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AN237 – African Descendants in the Caribbean and Latin America

African Descendants in the Caribbean and Latin America explores and analyzes the legacy and modern-day realities of Afro-descendants throughout Latin America and the Caribbean with special emphasis on South America.

Instructor(s)

Eshe Lewis email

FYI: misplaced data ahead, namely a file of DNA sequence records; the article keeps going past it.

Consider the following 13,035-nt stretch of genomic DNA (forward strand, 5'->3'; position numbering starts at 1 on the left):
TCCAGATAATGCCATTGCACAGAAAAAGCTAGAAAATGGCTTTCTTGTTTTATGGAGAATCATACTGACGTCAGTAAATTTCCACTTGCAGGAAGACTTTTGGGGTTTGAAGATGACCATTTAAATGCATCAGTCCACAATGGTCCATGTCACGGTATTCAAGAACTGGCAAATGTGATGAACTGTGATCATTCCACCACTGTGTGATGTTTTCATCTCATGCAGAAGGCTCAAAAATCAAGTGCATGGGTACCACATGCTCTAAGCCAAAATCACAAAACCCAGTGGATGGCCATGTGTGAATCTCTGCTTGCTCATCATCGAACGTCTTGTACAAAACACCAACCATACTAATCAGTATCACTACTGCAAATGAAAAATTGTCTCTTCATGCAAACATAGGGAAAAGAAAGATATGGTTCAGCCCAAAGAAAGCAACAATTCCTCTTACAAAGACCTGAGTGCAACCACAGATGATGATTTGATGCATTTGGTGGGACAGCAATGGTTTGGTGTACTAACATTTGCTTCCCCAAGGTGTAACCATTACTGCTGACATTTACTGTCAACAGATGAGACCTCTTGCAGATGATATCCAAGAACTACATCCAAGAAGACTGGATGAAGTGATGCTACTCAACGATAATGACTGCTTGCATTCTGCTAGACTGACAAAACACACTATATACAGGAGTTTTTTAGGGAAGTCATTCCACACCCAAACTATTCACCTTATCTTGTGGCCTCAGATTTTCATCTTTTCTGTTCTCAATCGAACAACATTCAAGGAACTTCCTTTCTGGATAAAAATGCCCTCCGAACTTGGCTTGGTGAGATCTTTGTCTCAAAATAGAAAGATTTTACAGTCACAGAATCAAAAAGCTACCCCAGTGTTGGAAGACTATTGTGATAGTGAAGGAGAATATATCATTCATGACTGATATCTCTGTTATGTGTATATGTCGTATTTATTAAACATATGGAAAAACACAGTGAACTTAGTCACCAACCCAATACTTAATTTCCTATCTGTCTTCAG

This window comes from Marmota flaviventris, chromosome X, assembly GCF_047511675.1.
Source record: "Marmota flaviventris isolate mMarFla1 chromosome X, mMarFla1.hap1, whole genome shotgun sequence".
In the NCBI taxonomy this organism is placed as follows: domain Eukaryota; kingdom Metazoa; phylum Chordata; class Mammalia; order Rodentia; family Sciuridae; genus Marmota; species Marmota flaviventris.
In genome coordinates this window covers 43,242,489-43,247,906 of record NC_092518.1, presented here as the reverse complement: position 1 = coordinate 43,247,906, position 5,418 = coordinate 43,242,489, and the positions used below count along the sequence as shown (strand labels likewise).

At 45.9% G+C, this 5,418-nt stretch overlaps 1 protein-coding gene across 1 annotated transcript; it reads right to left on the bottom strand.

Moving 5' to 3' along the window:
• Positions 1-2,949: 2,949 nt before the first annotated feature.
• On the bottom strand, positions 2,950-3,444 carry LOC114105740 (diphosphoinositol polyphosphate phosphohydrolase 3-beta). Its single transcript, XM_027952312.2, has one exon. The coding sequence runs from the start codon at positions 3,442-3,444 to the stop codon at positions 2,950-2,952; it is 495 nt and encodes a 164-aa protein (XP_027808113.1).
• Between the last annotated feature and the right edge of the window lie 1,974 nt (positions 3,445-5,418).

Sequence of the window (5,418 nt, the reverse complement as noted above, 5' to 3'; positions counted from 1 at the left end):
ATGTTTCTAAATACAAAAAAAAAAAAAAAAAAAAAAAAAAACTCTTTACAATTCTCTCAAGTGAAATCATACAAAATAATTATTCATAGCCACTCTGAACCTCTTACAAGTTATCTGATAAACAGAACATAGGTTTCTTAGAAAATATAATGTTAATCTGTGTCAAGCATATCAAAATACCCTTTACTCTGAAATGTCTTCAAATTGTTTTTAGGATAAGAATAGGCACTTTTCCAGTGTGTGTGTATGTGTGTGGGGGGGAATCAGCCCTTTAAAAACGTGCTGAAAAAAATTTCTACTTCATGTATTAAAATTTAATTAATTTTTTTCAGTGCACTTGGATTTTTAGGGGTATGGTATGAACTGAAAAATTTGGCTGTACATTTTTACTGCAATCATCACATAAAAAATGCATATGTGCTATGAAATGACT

The current political climate in the United States has fostered ample discussions about the role of race in everyday life, politics, culture, and history. Media coverage suggests that the focal point of the African diaspora in the Americas is the US, however a southward glance reveals a different story that can disrupt North American understandings of race and ethnicity, particularly with regards to Africans and their descendants. Recently, the diverse trajectories of Afro-Latin Americans and corresponding conceptualizations that characterize Latin American and Caribbean societies have emerged in ways that overtly engage Americans and foster critical reflection, though they continue to be overlooked. In this introductory course we will explore and analyze the legacy and modern-day realities of Afro-descendants throughout Latin America and the Caribbean with special emphasis on South America. We begin by addressing the Trans-Atlantic slave trade, the new societies and cultures that formed as a result of African enslavement, and the various forms of resistance that Afro-descendants engaged in, including religious practices, maroon communities, and individual acts of defiance. We will consider the changes in the meanings of race and ethnicity, identity construction, and women’s and gender issues from an anthropological perspective. This course ends by addressing social issues that Afro-descendant activists are championing in the present as they fight for individual and collective rights and dignity, even as they continue to grapple with the implications of identity politics.